“Investor sentiment was already fragile because of rising inflation and the upwards direction of travel for interest rates, but confirmation of war and the associated alarming news headlines around the world are likely to see equity markets go through a difficult period for longer than people might have previously expected. »

But he added: “The 2.6% decline in the FTSE 100 was bad news for the millions of savers and investors who have money in UK equities, but it is by no means one of the worst days in history for the UK market. It ranked number 186 in terms of the most severe single day falls since records began. »

9.10am: UK market off its worst levels

Leading shares are still sharply down after escalation in Ukraine, but off their worst levels.

The FTSE 100 – which actually edged higher on Wednesday despite the growing signs that conflict was coming – is now down 161.36 points or 2.15% at 7336.82.

At its worst the index was as low as 7282.

Neil Wilson at Markets.com said: « There was an air of complacency yesterday as investors hoped that Russia’s incursions would be limited. That fragile hope has been shattered a Russian forces moved in overnight, apparently on all fronts. Putin delivered a TV address calling to “de-Nazify” Ukraine and demanded their forces lay down their arms. He also demanded Ukraine demilitarised…

« The West is following up with more severe sanctions…but it’s hard to think these can work now the die is cast…

« [But] when do the moves look overdone; when do you start nibbling away at some bargains? There is considerable pressure on all risk assets and the broad capitulation will inevitably lead to some babies being thrown out with the bath water…we are probably close to peak ‘fear’ markets wise…unless there is some escalation but it’s hard to see the West getting involved on that front. »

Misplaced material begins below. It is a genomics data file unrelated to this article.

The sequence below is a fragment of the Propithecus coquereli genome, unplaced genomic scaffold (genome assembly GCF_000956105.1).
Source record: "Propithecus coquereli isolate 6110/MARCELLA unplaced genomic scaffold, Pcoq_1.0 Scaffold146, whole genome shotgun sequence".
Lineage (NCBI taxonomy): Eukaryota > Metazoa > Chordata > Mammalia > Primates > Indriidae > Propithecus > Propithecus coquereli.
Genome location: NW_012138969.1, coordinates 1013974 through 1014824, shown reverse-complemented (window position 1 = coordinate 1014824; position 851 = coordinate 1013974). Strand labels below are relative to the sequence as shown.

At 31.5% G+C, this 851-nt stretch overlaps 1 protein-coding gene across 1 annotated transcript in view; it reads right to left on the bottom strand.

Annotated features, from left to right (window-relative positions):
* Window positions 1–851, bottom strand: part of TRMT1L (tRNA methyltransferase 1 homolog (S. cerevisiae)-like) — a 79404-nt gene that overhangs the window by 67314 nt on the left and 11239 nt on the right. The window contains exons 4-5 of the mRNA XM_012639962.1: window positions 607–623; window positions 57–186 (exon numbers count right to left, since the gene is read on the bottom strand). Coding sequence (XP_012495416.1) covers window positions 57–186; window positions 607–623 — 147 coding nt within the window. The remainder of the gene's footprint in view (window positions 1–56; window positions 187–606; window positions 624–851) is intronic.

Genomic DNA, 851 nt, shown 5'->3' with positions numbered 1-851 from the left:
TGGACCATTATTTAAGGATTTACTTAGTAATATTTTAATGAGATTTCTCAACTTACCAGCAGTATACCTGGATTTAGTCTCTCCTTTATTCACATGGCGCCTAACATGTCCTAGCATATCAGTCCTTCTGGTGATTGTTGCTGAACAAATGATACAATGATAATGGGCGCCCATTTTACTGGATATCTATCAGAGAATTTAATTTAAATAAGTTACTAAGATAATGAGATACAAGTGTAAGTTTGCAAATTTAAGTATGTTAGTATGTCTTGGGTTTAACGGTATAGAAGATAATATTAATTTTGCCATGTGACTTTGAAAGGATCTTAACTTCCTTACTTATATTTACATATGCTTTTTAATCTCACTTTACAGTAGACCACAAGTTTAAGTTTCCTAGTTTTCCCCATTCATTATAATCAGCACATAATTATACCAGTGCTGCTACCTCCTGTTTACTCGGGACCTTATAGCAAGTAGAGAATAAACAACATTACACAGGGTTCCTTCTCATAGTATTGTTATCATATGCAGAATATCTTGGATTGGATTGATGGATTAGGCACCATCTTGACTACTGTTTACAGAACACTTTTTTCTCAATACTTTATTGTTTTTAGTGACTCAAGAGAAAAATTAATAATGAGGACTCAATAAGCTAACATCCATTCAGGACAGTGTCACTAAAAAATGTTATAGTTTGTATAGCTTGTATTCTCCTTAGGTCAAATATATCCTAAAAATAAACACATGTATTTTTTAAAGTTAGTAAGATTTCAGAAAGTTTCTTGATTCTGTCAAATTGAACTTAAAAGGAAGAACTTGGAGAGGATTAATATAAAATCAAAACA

Meanwhile despite the surge in the oil price, BP PLC (LSE:BP.) is down 3.93% due to its links with Russia’s Rosneft (AIM:ROSN).

8.29am: Sanction fears hit Russian mining groups

Russian miners are inevitably on the slide on the prospect of further sanctions following the attack on Ukraine.

Evraz PLC (LSE:EVR) is the biggest faller in the leading index, down 18.7% while Polymetal International PLC (LSE:POLY) has lost 5.74%.

It is clearly a bad day to release results, for the most part. Following their updates, Rolls-Royce Holdings PLC (LSE:RR.) has fallen 13.51% as chief executive Warren East departs while Lloyds Banking Group PLC (LSE:LLOY) has lost 5.9%. Its full year profits came in at £6.9bn, but this was below expectations of £7.2bn. 

And with concerns about the impact of the conflict on travel, British Airways owner International Consolidated Airlines Group (LSE:IAG) has dropped 6.15%.

Tech investor Scottish Mortgage Investment Trust PLC (LSE:SMT) has lost 5.7% in response to the falls on the US Nasdaq market.

8.22am: Fresnillo shines amid the slump

Amid the proverbial sea of red, there are a couple of bright spots.

Precious metals miner Fresnillo PLC (LSE:FRES) is up 5.84% as gold and silver prices jump, while Shell PLC (LSE:SHEL, NYSE:SHEL, EURONEXT:SHELL) is benefiting from the surge in oil prices, up 0.64%.

BAE Systems PLC (LSE:BA.) is 0.53% better after its results, but it is of course also a defence company, which tells its own story.

8.17am: UK market drops sharply but outperforms European indices

On what should have been a day focused on a raft of company results, investors have other things on their minds as Russia launched its attack on Ukraine.